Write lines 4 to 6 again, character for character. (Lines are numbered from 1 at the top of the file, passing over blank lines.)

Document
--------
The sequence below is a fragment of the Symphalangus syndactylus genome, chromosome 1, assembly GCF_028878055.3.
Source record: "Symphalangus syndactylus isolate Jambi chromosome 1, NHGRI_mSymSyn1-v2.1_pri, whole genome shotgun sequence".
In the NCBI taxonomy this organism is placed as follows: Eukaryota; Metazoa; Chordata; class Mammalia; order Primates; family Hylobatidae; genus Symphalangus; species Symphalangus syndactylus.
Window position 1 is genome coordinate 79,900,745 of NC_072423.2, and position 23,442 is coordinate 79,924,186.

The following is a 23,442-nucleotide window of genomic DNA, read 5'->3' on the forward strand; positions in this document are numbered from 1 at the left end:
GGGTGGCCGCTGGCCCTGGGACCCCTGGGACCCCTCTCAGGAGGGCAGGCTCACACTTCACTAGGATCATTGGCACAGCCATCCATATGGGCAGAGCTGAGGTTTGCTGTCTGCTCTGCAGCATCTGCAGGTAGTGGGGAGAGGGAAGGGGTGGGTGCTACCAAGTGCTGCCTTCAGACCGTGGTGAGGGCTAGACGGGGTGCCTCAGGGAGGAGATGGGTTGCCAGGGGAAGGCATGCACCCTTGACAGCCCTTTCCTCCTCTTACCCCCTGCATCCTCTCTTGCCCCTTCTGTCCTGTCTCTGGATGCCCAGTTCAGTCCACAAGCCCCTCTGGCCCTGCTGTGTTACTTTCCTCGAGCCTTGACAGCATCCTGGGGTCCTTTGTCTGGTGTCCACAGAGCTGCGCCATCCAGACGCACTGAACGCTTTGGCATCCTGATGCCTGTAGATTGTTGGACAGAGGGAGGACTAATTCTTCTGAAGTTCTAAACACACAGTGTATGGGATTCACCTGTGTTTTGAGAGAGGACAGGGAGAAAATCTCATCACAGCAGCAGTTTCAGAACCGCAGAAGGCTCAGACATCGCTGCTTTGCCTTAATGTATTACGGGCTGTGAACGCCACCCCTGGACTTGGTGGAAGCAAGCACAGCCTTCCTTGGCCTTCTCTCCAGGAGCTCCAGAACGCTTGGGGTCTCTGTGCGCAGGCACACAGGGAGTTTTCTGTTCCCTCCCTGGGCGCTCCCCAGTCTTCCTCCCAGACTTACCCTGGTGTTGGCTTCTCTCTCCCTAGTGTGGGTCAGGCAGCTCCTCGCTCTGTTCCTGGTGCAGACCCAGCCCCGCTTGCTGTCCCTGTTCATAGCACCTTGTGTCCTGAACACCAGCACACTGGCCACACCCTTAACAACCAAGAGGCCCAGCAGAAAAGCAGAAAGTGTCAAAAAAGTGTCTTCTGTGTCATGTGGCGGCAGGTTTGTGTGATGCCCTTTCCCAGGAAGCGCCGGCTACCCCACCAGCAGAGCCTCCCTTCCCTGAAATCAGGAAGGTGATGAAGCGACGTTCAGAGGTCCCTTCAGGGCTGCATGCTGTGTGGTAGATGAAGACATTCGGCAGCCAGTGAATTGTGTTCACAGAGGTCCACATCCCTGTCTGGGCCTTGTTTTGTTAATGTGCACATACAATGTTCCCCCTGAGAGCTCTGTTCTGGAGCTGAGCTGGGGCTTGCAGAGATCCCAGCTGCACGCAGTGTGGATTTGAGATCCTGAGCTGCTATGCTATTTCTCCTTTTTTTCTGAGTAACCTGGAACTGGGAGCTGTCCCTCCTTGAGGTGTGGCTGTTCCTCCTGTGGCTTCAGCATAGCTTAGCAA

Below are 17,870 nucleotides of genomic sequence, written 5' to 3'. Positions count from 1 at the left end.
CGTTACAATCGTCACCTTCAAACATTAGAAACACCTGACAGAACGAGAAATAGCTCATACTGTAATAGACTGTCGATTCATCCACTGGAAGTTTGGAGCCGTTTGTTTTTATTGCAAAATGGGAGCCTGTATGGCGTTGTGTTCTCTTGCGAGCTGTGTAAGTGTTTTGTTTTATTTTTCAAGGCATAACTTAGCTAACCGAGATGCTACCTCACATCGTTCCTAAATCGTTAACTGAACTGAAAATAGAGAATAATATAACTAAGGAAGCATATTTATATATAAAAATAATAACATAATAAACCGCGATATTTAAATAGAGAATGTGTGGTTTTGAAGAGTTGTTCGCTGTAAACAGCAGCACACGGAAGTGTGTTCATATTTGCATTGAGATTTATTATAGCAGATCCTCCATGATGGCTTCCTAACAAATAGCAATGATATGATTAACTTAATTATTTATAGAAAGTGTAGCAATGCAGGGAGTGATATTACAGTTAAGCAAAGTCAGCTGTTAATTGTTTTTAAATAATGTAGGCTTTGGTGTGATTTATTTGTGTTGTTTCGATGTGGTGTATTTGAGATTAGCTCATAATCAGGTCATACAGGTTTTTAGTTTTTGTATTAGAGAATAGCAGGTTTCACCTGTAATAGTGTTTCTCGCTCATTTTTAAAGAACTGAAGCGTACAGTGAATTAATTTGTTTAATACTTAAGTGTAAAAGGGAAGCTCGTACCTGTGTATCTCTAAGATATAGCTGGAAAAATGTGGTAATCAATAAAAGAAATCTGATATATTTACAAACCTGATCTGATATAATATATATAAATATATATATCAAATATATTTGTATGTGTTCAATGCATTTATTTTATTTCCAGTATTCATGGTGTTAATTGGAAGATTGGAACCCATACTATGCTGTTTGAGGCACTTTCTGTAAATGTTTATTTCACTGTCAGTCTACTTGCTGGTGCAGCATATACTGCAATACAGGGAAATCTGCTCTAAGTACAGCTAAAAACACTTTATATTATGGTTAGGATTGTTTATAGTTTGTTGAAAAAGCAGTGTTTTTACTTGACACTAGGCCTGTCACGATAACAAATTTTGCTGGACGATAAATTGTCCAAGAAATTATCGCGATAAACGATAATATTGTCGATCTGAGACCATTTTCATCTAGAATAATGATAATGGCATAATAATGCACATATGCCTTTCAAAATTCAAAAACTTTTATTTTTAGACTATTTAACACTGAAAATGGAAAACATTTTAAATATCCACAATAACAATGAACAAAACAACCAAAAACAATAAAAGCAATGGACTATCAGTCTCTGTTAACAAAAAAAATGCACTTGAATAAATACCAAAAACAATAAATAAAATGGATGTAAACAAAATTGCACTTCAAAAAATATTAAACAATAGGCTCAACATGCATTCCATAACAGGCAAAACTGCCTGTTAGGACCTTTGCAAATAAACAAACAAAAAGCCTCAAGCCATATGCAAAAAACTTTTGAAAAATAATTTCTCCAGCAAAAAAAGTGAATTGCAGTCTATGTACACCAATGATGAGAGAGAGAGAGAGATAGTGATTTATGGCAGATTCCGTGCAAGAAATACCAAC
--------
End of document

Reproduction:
Window position 1 is genome coordinate 79,900,745 of NC_072423.2, and position 23,442 is coordinate 79,924,186.

The following is a 23,442-nucleotide window of genomic DNA, read 5'->3' on the forward strand; positions in this document are numbered from 1 at the left end:
GGGTGGCCGCTGGCCCTGGGACCCCTGGGACCCCTCTCAGGAGGGCAGGCTCACACTTCACTAGGATCATTGGCACAGCCATCCATATGGGCAGAGCTGAGGTTTGCTGTCTGCTCTGCAGCATCTGCAGGTAGTGGGGAGAGGGAAGGGGTGGGTGCTACCAAGTGCTGCCTTCAGACCGTGGTGAGGGCTAGACGGGGTGCCTCAGGGAGGAGATGGGTTGCCAGGGGAAGGCATGCACCCTTGACAGCCCTTTCCTCCTCTTACCCCCTGCATCCTCTCTTGCCCCTTCTGTCCTGTCTCTGGATGCCCAGTTCAGTCCACAAGCCCCTCTGGCCCTGCTGTGTTACTTTCCTCGAGCCTTGACAGCATCCTGGGGTCCTTTGTCTGGTGTCCACAGAGCTGCGCCATCCAGACGCACTGAACGCTTTGGCATCCTGATGCCTGTAGATTGTTGGACAGAGGGAGGACTAATTCTTCTGAAGTTCTAAACACACAGTGTATGGGATTCACCTGTGTTTTGAGAGAGGACAGGGAGAAAATCTCATCACAGCAGCAGTTTCAGAACCGCAGAAGGCTCAGACATCGCTGCTTTGCCTTAATGTATTACGGGCTGTGAACGCCACCCCTGGACTTGGTGGAAGCAAGCACAGCCTTCCTTGGCCTTCTCTCCAGGAGCTCCAGAACGCTTGGGGTCTCTGTGCGCAGGCACACAGGGAGTTTTCTGTTCCCTCCCTGGGCGCTCCCCAGTCTTCCTCCCAGACTTACCCTGGTGTTGGCTTCTCTCTCCCTAGTGTGGGTCAGGCAGCTCCTCGCTCTGTTCCTGGTGCAGACCCAGCCCCGCTTGCTGTCCCTGTTCATAGCACCTTGTGTCCTGAACACCAGCACACTGGCCACACCCTTAACAACCAAGAGGCCCAGCAGAAAAGCAGAAAGTGTCAAAAAAGTGTCTTCTGTGTCATGTGGCGGCAGGTTTGTGTGATGCCCTTTCCCAGGAAGCGCCGGCTACCCCACCAGCAGAGCCTCCCTTCCCTGAAATCAGGAAGGTGATGAAGCGACGTTCAGAGGTCCCTTCAGGGCTGCATGCTGTGTGGTAGATGAAGACATTCGGCAGCCAGTGAATTGTGTTCACAGAGGTCCACATCCCTGTCTGGGCCTTGTTTTGTTAATGTGCACATACAATGTTCCCCCTGAGAGCTCTGTTCTGGAGCTGAGCTGGGGCTTGCAGAGATCCCAGCTGCACGCAGTGTGGATTTGAGATCCTGAGCTGCTATGCTATTTCTCCTTTTTTTCTGAGTAACCTGGAACTGGGAGCTGTCCCTCCTTGAGGTGTGGCTGTTCCTCCTGTGGCTTCAGCATAGCTTAGCAA